The Developing Countries’ Emerging Role in the Global Market Robert L. Thompson Chairman International Food & Agricultural Trade Policy Council 24 May 2005
Global Demand for Food • Population growth will add about 50% more mouths to be fed by 2050. • Food is the largest expenditure category of the poor. • Very low income people spend the first increments to their income on the necessities of life, especially food. • Broad-based economic growth will likely add as much to global food demand as population growth. • World food demand could double by 2050.
Projected Population Growth (U.N. medium projections) • Region 20042050 • World 6,378 8,919 • High Income 1,206 1,220 • Low Income 5,172 7,699 • Africa 869 1,803 • Asia 3,871 5,222 • Latin America 551 767
Pervasive Poverty • 1.25 billion people live on less than $1 per day; 70% of them are rural, and most of these depend on farming, forestry or fishing for the meager incomes • Of these, 840 million people suffer under-nutrition or hunger. • 3 billion (half of the world’s population) live on less than $2 per day. • Hunger is due mainly to poverty except in times of war, natural disaster or politically-imposed famine. • Broad-based economic growth that reduces poverty will solve most hunger – and add substantially to world food demand.
Income Growth Creates Demand • Very low income people spend the first increments in purchasing power on the needs of life, esp. food staples. • As incomes rise further, diets start to change with addition of fruits, vegetables, edible oils; animal protein • By $3,000 per capita income, people start to purchase processed and packaged foods • In rich countries further income growth adds little to total demand for agricultural products, but the mix of what products are consumed may change and demand for further processing, convenience, and packaging rises.
Huge Market Growth Potential from Poverty Reduction Source: World Bank. World Development Indicators database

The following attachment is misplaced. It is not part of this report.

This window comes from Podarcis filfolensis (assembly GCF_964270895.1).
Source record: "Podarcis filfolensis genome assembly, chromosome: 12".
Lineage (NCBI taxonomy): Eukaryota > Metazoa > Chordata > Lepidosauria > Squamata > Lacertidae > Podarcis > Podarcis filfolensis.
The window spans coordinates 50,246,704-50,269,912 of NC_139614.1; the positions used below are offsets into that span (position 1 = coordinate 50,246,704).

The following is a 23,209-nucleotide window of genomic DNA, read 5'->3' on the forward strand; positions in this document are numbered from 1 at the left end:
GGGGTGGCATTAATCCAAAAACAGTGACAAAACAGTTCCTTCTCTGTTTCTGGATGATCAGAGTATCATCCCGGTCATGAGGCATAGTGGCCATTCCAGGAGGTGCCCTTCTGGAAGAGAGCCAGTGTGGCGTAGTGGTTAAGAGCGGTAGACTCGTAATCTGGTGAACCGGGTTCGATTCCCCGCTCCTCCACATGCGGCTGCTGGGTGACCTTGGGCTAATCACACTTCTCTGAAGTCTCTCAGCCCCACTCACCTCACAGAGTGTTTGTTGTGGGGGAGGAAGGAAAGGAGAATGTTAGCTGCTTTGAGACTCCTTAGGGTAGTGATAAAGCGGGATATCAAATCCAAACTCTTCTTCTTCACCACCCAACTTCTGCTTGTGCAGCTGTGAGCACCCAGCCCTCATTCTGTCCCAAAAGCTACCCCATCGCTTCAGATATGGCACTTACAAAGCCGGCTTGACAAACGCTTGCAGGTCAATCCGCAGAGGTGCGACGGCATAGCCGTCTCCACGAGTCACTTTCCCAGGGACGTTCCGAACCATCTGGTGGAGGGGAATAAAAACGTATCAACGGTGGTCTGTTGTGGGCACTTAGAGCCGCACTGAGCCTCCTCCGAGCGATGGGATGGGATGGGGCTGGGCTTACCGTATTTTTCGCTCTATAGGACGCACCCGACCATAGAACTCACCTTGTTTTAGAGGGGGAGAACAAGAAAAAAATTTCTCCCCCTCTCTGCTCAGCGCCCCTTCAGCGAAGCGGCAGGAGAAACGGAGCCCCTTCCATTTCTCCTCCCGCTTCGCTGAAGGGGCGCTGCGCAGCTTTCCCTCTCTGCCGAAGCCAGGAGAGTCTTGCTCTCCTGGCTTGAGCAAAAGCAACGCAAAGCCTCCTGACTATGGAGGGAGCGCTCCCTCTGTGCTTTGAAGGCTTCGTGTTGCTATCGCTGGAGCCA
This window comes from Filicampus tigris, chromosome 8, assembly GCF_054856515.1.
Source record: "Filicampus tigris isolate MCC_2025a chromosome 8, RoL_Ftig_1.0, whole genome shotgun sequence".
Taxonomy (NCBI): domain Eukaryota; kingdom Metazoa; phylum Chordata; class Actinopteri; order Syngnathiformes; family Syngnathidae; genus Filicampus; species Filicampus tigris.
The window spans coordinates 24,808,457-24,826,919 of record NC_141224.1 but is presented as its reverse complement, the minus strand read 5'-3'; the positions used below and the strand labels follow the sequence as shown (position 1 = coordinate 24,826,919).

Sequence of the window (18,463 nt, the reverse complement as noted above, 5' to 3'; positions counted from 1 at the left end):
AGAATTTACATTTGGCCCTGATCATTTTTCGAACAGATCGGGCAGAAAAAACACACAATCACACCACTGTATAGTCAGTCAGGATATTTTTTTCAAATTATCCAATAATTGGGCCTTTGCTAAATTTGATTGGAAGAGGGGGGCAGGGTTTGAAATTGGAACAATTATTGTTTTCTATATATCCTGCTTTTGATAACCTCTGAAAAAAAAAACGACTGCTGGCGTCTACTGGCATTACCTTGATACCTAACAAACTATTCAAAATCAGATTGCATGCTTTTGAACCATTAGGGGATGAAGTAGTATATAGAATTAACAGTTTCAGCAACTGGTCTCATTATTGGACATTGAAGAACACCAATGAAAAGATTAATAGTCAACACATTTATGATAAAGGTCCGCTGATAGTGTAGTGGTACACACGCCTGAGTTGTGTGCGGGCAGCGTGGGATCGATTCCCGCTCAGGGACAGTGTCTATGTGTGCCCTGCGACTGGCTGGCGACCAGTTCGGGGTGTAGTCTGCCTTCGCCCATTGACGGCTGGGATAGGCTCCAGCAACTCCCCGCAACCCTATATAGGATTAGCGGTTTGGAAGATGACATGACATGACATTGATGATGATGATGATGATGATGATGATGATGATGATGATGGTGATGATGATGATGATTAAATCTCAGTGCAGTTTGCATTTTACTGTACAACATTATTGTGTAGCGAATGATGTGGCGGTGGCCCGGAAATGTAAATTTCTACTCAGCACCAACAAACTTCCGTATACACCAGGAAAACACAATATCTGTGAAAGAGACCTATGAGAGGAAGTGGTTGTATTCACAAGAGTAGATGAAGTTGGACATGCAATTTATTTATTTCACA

Growing Agricultural Trade • The world’s arable land is not distributed around in the world in the same proportions as is population. (No way for Asia to be self-sufficient) • Agriculture in most LDCs is underperforming relative to its potential. • With population growth, urbanization and broad-based economic development in LDCs, more of world food production will move through trade. • Greater trading opportunities for LDCs would accelerate their economic growth and expand their food consumption faster than production, increasing their food imports.
The World’s Arable Land (left)Is Distributed Very Differentlythan Its Population (right)
Trade Liberalization Is Key to Poverty Reduction • A more open trading environment can stimulate faster economic growth • Trade a more powerful engine of growth than aid • Trade liberalization can benefit the LDC poor, but need pro-poor development strategy, adjustment assistance, and green box public good investments.
What Developing Countries Needfrom OECD Countries • Market access for goods in which developing countries have a comparative advantage • Eliminate import barriers and domestic and export subsidies which depress world market prices and increase their variance • Foreign aid and World Bank loans for investment in necessary infrastructure, technology, know-how, etc. and to facilitate adjustment.
Why the Development Focus inthe the Doha Round? • Expect 50% world population growth from 2000 to 2050 -- all in low income countries • Persistent poverty can have adverse geopolitical effects. • Developing countries are the only potential growth market for agricultural exporters. • It is the “right thing to do.” • Developing countries are now the majority of WTO members; there will be no agreement until they perceive something of value to them in it.